Peregrino
10-21-2004, 22:46
Just got back on line after being OOTL for a while. Saw the Viox thread and couldn't resist passing on my own experiences. I recently (18 months ago) had a heart attack. Not something a 44 y/o male in reasonably good shape expects - in fact it happened while running PT (I'll never do that again - always thought it could kill you, now I know it can!). While at UNC Chapel Hill being treated for it the attending CC Nurse ran through the usual patient questionaire and when we got to drugs she expressed a very negative reaction to the fact that I was on Viox and had been for about three months prior to the MI. At the advise of the attending Cardiac Team I immediately quit taking the Viox. Apparently the cardiac community has known/suspected something like this for quite some time. Like most of us I was prescribed Viox for the usual aches & pains as an alternative to the 800mg Ibuprofen. No, it didn't eat holes in my stomach but now I'm wondering what else it might have done/contributed to. At the time it was the drug of choice in the Bragg medical community for long term relief of "arthritic" symptoms. Personally I'm back to living with it and escalating through Motrin, Naprosyn, and Tramadol on the bad days. I'm sure most of us will agree winter/bad weather just isn't much fun anymore. :( FWIW, Peregrino

Shark Bait
10-28-2004, 14:56
Man, I was going to try Viox for my back. My stepmother has used it and said it worked great. I have heard a little about problems with it. I'm glad there's more info here.

lrd
11-07-2004, 06:14
Great thread. Great information. My mother was put on Vioxx for her hips because the Motrin was killing her stomach. The only reason this caught my eye is because she recently complained about Vioxx being taken off of the market. Now I can tell her why.

Update: I talked to Mom. Before her hip replacements she was taking Motrin, but that really messed up her stomach. After surgery, they originally gave her Celebrex which worked for a while, but then stopped. Then they put her on Vioxx which was great for the pain. She didn't realize it was causing her to retain fluid until she stopped taking it: she lost 4-5 pounds in the first two days after she quit the Vioxx. Then she was on Bextra, which didn't work at all (but my cousin swears by it). Now Mom is taking Arthritis Strength Tylenol in the morning for the pain, and Aleve (naproxen) at night for the swelling. Doesn't work as well as the Vioxx, but she said she'd rather live with the pain than worry about the side affects.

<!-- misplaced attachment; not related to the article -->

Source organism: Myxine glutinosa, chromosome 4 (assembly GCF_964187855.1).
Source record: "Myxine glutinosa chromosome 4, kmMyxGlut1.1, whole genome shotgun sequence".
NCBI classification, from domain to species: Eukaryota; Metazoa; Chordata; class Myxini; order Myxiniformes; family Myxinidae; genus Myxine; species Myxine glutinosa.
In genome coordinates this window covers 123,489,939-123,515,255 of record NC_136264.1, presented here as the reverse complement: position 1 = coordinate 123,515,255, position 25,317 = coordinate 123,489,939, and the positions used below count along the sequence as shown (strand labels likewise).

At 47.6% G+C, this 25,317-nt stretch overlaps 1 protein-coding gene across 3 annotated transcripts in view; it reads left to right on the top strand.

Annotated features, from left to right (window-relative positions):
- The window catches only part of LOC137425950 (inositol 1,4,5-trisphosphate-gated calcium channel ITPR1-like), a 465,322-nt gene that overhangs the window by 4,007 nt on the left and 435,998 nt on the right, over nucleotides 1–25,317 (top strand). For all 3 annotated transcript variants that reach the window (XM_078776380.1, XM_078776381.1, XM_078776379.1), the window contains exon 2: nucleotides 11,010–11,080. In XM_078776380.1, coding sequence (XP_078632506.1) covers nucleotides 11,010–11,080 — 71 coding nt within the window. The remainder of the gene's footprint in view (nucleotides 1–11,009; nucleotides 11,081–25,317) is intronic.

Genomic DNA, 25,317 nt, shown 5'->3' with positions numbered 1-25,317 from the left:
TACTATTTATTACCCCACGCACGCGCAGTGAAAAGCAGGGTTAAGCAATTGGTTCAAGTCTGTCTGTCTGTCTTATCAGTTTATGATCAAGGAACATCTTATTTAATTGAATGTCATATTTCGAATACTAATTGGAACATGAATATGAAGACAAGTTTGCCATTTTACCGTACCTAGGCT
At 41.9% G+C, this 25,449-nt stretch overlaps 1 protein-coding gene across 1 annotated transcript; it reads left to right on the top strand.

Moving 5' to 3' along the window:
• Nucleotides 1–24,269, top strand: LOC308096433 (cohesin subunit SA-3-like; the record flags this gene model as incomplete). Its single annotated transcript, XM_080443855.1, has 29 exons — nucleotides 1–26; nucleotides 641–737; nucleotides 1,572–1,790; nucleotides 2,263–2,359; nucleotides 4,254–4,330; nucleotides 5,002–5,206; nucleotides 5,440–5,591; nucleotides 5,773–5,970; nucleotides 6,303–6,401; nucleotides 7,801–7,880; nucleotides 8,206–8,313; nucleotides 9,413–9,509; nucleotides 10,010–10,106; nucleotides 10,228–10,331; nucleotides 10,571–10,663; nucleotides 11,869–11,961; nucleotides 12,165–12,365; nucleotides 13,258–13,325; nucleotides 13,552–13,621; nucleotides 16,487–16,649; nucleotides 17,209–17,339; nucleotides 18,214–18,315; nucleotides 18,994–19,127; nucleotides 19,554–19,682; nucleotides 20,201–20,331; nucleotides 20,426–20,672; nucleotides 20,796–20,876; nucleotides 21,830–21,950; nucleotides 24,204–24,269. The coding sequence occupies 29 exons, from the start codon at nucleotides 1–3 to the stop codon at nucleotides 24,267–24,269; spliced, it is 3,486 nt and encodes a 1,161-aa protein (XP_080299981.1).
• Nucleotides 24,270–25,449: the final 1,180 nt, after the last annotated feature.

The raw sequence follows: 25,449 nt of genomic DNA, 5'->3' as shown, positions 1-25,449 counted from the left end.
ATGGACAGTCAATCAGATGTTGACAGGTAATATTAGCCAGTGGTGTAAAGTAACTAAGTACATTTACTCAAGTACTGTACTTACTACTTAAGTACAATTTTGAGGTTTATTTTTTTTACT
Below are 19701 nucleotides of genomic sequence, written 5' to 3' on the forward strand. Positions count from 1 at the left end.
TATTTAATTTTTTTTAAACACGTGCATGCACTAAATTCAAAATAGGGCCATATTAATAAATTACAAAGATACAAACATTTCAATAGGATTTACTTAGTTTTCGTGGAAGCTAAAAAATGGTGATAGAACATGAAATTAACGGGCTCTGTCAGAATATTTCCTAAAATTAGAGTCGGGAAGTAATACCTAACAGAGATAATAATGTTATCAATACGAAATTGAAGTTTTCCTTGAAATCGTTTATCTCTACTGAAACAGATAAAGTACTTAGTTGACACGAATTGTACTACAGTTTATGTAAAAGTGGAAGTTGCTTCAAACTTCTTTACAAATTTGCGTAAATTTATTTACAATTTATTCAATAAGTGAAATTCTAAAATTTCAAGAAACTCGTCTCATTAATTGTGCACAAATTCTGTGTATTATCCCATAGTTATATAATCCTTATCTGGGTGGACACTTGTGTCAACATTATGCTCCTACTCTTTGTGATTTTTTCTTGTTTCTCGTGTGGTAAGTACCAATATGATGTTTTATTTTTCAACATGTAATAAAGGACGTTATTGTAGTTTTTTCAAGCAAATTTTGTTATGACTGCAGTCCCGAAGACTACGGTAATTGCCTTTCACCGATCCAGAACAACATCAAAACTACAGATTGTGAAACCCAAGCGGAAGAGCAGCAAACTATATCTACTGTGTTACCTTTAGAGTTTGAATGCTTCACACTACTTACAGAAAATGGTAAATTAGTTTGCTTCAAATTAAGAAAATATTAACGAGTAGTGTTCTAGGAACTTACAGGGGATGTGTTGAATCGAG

Jo Sul
11-11-2004, 15:21
http://www.cnn.com/2004/HEALTH/conditions/11/11/arthritis.drugs.ap/index.html

Roguish Lawyer
02-20-2005, 14:45
http://www.cnn.com/2005/HEALTH/conditions/02/18/arthritis.drugs.ap/index.html

FDA panel: Keep Vioxx, Celebrex, Bextra on market
Advisory group says there are risks but benefits outweigh them
Friday, February 18, 2005 Posted: 3:55 PM EST (2055 GMT)

WASHINGTON (AP) -- The popular painkillers Celebrex, Bextra and Vioxx all pose a risk of heart trouble, but should be available to those who need them, advisers to the Food and Drug Administration said Friday.

The panel strongly favored keeping Celebrex on the market, split over Bextra and favored Vioxx -- which is currently not on sale -- by a vote of just 17-16.

"The data is very compelling," Vioxx is substantially worse than the others, meeting chairman Alistair J.J. Wood of Vanderbilt University School of Medicine said.

The panelists voted 31-1 to keep Celebrex on sale and, after a revote, favored Bextra 17-13 with two abstaining.

The FDA is not required to follow the recommendations of the panel, but generally does so.

At the opening of the three-day meeting, FDA officials promised a prompt response to the panel's suggestions, which it requested after studies began showing problems with the drugs.

The panelists were unanimous in saying the drugs, known as Cox-2 inhibitors, pose risks of heart trouble. Studies of Bextra were limited, but showed a greater risk than Celebrex, the committee noted.